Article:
Student Spotlight: Editor-in-Chief of the AU International Law Review on her Path through Law School and Maintaining School-Life Balance
Editor-in-chief of the American University International Law Review Marissa Hill is no stranger to hard work and busy days. As a 1L, Marissa spent half of her summer studying abroad with American University Washington College of Law’s Hague Summer Abroad Program, and the second half interning for Judge Gary E. Blair at the Montgomery County Circuit Court.
As a 2L, she worked at the non-profit Robert F. Kennedy Center for Justice & Human Rights and externed for Judge Rudy Contreras at the United States District Court for the District of Columbia. Also during that year, she authored the comment “No Due Process, No Asylum, and No Accountability: The Dissonance Between Refugee Due Process and International Obligations in the United States,” which was published in Volume 31.3 of the American University International Law Review. Following her extremely busy 2L academic year, she spent the summer as a law clerk at the Department of Defense.
Now that Marissa is a 3L, you can find her in the journal office, overseeing the International Law Review and preparing to extern at the Department of Justice in the National Security Division next spring. I took the opportunity to ask her about what advice she would give to AUWCL’s current 1Ls and prospective students, now that she has made it this far through her law school career with so much success:
Q: What is your best advice for achieving balance in your life during law school?
A: Balancing your life during 1L year and through all of law school is far from easy, but it’s not impossible. Like most law students, I consider myself detail-oriented and organized; maintaining a strict schedule of sleeping, studying, exercising, and having fun made my time as a 1L more than manageable. Don't forget to take care of your body! Join a yoga studio, use the AU gym on main campus, or go on a walk around the National Mall. If you don’t take a break from studying every once in a while, you’ll crash. For me, this means taking class at Pure Barre every day. Make time for your favorite TV show each week, whether you watch it in bed on Sunday morning or while you eat dinner on Wednesday.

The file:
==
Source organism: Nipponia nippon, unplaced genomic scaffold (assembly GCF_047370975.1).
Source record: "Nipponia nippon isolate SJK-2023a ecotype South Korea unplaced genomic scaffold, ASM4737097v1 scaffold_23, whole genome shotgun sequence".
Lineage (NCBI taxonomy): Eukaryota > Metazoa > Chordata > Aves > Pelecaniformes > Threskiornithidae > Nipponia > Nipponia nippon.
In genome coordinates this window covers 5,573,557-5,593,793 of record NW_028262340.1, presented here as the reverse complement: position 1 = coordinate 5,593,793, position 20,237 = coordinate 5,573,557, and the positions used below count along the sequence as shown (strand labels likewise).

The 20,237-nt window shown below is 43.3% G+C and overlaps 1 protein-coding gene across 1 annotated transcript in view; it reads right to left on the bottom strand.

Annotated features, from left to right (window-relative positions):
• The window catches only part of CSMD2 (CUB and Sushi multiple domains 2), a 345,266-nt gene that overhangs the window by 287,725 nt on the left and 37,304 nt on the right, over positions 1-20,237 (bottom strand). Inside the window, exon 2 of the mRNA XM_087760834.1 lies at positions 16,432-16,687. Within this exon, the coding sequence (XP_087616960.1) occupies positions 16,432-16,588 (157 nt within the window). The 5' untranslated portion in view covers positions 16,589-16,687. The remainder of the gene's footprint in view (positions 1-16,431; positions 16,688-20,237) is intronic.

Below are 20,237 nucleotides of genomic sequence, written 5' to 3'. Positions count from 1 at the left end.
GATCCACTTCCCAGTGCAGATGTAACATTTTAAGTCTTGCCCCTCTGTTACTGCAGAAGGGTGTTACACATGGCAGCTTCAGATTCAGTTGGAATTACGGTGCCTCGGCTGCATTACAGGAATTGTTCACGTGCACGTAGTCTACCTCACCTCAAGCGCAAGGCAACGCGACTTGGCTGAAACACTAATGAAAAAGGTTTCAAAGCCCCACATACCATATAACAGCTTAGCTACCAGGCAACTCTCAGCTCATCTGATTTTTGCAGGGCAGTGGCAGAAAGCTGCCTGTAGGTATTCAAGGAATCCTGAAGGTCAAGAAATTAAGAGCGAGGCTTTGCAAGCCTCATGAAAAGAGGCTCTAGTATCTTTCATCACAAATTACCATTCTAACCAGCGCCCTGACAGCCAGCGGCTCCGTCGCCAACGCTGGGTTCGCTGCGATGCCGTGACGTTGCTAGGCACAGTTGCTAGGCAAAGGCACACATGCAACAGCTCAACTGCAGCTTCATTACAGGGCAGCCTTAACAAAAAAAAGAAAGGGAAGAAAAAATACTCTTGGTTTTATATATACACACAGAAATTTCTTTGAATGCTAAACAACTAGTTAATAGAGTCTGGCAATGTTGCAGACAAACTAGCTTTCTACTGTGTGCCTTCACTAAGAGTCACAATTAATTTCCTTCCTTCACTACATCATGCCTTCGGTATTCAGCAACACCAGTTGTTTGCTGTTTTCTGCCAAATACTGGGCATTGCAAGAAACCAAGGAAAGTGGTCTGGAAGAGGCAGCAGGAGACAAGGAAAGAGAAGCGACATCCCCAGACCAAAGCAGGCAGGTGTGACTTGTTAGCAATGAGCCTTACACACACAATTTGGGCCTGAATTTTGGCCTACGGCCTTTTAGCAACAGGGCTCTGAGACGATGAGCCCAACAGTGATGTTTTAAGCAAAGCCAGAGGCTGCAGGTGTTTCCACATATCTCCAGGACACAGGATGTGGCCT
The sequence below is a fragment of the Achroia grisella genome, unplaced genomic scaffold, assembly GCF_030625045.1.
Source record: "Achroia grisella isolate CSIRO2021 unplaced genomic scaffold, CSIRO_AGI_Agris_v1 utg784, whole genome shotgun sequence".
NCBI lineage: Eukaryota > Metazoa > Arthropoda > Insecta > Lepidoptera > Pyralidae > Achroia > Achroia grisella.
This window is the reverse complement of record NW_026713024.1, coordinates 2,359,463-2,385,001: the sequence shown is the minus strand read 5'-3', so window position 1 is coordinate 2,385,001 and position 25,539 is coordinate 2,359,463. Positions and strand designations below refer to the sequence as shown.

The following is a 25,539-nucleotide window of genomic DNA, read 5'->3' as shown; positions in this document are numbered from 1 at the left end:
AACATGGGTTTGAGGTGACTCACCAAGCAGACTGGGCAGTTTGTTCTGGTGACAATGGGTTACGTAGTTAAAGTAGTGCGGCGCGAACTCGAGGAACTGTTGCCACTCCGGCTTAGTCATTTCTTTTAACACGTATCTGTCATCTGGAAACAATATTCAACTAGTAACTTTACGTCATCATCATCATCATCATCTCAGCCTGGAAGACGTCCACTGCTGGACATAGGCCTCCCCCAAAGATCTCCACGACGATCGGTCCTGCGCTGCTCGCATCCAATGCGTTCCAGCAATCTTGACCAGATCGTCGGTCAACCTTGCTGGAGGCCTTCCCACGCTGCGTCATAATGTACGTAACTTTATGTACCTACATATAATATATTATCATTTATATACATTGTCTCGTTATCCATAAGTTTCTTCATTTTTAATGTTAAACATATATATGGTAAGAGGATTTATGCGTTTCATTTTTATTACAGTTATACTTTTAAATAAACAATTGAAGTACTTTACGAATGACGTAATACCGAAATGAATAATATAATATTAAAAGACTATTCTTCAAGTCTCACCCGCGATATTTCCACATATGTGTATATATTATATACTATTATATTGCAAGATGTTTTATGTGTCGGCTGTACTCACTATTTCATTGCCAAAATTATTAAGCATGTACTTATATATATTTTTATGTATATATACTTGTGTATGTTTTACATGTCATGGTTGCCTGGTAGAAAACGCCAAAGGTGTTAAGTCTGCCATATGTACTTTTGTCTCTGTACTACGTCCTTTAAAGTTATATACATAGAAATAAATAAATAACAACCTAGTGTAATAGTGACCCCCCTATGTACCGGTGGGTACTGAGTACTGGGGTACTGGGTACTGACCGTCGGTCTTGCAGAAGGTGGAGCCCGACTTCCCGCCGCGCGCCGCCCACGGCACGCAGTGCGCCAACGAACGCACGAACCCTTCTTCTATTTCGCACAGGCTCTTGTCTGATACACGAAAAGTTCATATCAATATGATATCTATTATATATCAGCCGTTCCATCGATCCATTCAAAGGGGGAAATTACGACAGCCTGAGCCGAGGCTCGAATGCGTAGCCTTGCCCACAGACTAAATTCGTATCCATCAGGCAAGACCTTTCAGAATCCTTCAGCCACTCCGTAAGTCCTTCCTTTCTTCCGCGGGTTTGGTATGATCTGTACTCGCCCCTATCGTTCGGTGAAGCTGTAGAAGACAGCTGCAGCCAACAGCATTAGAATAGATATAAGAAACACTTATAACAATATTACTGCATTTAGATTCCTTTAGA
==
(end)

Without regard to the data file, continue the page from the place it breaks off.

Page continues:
Q: What about during finals?
A: For me, it helped to stay out of the library during finals… you can cut the tension with a knife and the anxiety is contagious. Instead, check out cool coffee shops in your neighborhood or visit the public library in Tenleytown. Make a study plan for finals and stick to it! If you hold yourself accountable, you will succeed.
After graduation, Marissa will clerk for the District of Columbia Court of Appeals for one year.
Interview conducted by Communications Dean's Fellow Erin Nanovic.
November 22, 2016
Ross Handler has made the most of his law school experience. Currently, he is editor-in-chief of the Administrative Law Review, but has also served as the Alternative Dispute Resolution (ADR) vice president and on the staffs of the National Security Law Brief, the Sustainable Development Law and Policy Brief, and more. AUWCL Communications Dean's Fellow Erin Nanovic recently sat down with Ross to talk about his law school experience.
Ropes & Gray Names 2L Christina Ravelo a Recipient of the 2017 Roscoe Trimmier Jr. Diversity ScholarshipNovember 18, 2016
This week Ropes & Gray announced the five recipients of the 2017 Ropes & Gray Roscoe Trimmier Jr. Diversity Scholarship, including American University Washington College of Law 2L Christina Ravelo. The scholarship honors the memory of Roscoe Trimmier Jr., an accomplished trial lawyer, the firm’s first African-American partner and a pioneering leader of the firm’s diversity efforts.